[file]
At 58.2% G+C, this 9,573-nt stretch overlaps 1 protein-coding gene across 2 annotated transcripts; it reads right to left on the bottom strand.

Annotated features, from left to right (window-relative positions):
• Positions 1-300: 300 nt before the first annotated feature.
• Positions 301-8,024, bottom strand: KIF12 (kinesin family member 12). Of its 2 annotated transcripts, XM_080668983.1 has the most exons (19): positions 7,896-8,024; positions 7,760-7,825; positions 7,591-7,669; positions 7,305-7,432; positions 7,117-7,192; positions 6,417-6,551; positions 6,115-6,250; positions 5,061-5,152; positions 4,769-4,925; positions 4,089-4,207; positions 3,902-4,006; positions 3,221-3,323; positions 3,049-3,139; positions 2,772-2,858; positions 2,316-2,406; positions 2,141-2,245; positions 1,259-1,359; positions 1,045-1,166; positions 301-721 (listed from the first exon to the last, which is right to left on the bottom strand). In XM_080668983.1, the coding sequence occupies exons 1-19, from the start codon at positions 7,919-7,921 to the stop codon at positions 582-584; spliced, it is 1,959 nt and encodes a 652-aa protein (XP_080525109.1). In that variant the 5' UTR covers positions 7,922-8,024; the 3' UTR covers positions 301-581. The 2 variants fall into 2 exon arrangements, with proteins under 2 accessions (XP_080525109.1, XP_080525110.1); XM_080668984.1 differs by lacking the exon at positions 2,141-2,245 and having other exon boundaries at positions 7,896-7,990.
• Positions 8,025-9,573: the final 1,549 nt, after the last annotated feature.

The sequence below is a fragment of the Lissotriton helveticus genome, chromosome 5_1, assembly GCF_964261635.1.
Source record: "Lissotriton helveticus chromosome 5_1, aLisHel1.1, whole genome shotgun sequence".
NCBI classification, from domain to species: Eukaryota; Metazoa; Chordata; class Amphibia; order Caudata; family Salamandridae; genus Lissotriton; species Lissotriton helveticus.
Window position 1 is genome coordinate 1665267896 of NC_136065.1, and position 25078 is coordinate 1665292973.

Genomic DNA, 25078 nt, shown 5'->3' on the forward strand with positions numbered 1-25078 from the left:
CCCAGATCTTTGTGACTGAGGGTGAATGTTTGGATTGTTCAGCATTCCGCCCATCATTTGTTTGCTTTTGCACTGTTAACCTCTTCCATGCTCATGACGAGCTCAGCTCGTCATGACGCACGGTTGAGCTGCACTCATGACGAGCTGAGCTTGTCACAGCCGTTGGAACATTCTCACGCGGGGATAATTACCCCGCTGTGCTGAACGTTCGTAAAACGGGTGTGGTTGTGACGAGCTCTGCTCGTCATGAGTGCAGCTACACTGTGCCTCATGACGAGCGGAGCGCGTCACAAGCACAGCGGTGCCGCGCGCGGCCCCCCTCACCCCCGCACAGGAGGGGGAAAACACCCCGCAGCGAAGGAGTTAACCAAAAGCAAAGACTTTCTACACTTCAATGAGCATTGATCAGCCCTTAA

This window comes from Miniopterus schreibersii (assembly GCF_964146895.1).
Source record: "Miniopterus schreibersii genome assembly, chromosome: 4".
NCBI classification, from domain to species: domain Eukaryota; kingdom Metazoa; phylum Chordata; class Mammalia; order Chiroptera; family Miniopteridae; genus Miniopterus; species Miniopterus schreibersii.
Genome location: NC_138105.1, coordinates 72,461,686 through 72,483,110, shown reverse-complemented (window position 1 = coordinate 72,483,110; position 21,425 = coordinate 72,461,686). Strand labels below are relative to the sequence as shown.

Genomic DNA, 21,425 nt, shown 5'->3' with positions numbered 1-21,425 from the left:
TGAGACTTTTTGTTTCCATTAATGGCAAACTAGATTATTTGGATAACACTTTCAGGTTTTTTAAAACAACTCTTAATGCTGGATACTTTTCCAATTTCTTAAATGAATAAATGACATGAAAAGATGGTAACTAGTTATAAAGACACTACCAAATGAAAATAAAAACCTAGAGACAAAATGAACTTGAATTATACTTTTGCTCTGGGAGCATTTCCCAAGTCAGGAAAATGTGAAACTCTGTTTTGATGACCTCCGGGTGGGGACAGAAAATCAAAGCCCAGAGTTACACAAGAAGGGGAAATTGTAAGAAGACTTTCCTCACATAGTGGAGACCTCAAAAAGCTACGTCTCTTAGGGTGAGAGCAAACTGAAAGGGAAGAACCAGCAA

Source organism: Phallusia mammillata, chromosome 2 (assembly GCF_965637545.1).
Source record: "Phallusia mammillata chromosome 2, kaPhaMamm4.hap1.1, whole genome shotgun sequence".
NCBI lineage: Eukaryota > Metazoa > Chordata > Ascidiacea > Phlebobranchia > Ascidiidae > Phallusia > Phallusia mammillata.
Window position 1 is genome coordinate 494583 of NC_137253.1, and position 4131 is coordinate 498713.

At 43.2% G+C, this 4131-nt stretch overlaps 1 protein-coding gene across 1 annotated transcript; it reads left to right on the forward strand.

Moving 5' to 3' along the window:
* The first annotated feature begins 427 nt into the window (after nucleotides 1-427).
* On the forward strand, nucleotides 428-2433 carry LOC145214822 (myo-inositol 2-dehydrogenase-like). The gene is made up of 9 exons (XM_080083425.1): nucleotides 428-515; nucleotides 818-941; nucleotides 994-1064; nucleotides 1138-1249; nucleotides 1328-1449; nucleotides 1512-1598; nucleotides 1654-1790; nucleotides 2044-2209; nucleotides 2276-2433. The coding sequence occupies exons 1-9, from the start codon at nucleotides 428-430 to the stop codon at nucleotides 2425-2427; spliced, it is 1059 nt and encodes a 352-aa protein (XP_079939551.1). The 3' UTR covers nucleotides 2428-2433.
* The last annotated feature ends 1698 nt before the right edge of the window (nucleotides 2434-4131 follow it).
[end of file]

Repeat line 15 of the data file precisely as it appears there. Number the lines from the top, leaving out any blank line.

Genome location: NC_138105.1, coordinates 72,461,686 through 72,483,110, shown reverse-complemented (window position 1 = coordinate 72,483,110; position 21,425 = coordinate 72,461,686). Strand labels below are relative to the sequence as shown.